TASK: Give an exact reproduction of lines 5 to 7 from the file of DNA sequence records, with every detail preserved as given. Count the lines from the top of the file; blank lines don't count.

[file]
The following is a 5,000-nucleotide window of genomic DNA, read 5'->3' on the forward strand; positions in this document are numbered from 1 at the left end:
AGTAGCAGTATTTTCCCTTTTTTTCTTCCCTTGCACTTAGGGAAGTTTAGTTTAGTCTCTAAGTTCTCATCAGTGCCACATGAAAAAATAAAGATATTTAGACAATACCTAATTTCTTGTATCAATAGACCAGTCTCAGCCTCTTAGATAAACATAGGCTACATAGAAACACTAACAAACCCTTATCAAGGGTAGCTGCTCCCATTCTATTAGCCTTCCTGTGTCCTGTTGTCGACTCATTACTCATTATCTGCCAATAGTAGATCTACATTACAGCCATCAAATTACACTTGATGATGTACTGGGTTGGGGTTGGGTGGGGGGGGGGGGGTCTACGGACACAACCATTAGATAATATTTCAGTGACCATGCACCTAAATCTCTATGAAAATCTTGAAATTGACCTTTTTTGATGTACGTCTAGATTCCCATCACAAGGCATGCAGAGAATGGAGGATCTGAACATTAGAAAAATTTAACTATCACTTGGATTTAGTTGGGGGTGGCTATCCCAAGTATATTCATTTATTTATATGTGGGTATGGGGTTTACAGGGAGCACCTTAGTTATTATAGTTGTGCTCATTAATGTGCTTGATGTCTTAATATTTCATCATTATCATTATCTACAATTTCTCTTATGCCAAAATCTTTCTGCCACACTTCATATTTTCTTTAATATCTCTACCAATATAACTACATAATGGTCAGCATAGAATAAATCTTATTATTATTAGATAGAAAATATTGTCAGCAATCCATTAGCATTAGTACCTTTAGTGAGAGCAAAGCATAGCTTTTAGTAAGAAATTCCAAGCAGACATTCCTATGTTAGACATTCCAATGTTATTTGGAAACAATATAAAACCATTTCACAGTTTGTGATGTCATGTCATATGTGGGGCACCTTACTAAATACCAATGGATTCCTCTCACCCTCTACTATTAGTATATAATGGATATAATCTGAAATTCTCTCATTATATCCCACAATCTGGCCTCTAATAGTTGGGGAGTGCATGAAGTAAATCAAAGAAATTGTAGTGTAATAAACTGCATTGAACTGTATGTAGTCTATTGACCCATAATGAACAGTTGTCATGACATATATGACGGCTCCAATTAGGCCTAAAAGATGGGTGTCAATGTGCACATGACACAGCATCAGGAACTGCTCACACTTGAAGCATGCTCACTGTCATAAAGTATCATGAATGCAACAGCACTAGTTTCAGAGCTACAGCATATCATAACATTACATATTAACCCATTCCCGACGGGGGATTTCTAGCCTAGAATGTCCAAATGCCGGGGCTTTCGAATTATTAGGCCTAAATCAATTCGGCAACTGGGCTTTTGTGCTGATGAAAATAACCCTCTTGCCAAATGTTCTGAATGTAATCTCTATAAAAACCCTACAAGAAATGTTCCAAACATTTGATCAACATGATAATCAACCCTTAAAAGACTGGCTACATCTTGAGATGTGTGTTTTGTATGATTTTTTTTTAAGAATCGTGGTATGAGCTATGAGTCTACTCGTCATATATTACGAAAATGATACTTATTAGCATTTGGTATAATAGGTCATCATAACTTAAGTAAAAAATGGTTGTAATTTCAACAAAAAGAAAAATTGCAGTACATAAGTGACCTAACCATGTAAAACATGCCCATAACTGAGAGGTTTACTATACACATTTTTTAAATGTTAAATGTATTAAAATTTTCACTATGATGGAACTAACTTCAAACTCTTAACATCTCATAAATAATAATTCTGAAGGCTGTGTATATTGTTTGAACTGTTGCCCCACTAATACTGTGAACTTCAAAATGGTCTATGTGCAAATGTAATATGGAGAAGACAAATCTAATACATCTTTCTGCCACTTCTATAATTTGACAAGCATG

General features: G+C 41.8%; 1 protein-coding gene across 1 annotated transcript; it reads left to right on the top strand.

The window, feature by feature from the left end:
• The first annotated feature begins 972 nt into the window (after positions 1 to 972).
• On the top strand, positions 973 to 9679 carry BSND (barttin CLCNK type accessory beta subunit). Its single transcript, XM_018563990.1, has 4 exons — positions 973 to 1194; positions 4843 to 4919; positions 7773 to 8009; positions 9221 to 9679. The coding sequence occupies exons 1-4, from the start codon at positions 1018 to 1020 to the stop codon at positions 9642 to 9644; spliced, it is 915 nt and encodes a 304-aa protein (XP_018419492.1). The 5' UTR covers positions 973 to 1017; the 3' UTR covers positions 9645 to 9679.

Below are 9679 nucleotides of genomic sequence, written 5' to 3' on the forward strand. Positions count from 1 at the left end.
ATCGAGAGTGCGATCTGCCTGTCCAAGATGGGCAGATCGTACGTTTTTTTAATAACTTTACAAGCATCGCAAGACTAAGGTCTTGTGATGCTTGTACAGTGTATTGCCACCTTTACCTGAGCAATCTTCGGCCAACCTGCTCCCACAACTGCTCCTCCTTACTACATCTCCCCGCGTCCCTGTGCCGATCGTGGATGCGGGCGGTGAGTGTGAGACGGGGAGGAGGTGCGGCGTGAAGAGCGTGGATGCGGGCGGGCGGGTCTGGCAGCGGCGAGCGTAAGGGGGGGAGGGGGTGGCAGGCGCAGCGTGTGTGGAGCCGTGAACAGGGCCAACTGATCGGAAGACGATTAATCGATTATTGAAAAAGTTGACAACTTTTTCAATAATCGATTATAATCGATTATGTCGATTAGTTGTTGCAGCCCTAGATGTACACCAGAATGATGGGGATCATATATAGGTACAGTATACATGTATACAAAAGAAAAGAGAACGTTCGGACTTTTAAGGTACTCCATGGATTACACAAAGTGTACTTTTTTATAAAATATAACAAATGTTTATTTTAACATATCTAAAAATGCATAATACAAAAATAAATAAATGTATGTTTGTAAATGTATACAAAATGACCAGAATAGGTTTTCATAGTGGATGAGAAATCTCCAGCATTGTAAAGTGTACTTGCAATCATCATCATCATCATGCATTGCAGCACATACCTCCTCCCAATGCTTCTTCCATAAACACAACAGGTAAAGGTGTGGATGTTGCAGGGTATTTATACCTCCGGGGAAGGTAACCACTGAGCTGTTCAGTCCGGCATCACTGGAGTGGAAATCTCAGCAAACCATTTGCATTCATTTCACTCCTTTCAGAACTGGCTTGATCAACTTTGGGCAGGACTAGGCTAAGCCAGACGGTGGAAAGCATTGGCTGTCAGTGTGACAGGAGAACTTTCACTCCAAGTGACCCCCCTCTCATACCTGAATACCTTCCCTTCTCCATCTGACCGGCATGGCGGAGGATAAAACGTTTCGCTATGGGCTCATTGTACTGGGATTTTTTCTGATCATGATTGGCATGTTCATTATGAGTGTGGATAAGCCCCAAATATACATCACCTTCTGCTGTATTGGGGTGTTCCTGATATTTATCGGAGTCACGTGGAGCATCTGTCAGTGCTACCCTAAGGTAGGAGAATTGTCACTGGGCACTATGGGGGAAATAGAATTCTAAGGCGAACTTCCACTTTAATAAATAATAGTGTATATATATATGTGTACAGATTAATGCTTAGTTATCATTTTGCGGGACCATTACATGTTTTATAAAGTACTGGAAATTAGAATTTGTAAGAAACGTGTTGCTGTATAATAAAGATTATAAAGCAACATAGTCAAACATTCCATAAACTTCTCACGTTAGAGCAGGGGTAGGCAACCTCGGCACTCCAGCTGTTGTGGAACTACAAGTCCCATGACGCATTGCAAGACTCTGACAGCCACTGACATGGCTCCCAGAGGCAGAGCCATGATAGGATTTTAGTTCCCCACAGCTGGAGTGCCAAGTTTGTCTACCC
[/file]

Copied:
• The first annotated feature begins 972 nt into the window (after positions 1 to 972).
• On the top strand, positions 973 to 9679 carry BSND (barttin CLCNK type accessory beta subunit). Its single transcript, XM_018563990.1, has 4 exons — positions 973 to 1194; positions 4843 to 4919; positions 7773 to 8009; positions 9221 to 9679. The coding sequence occupies exons 1-4, from the start codon at positions 1018 to 1020 to the stop codon at positions 9642 to 9644; spliced, it is 915 nt and encodes a 304-aa protein (XP_018419492.1). The 5' UTR covers positions 973 to 1017; the 3' UTR covers positions 9645 to 9679.

Below are 9679 nucleotides of genomic sequence, written 5' to 3' on the forward strand. Positions count from 1 at the left end.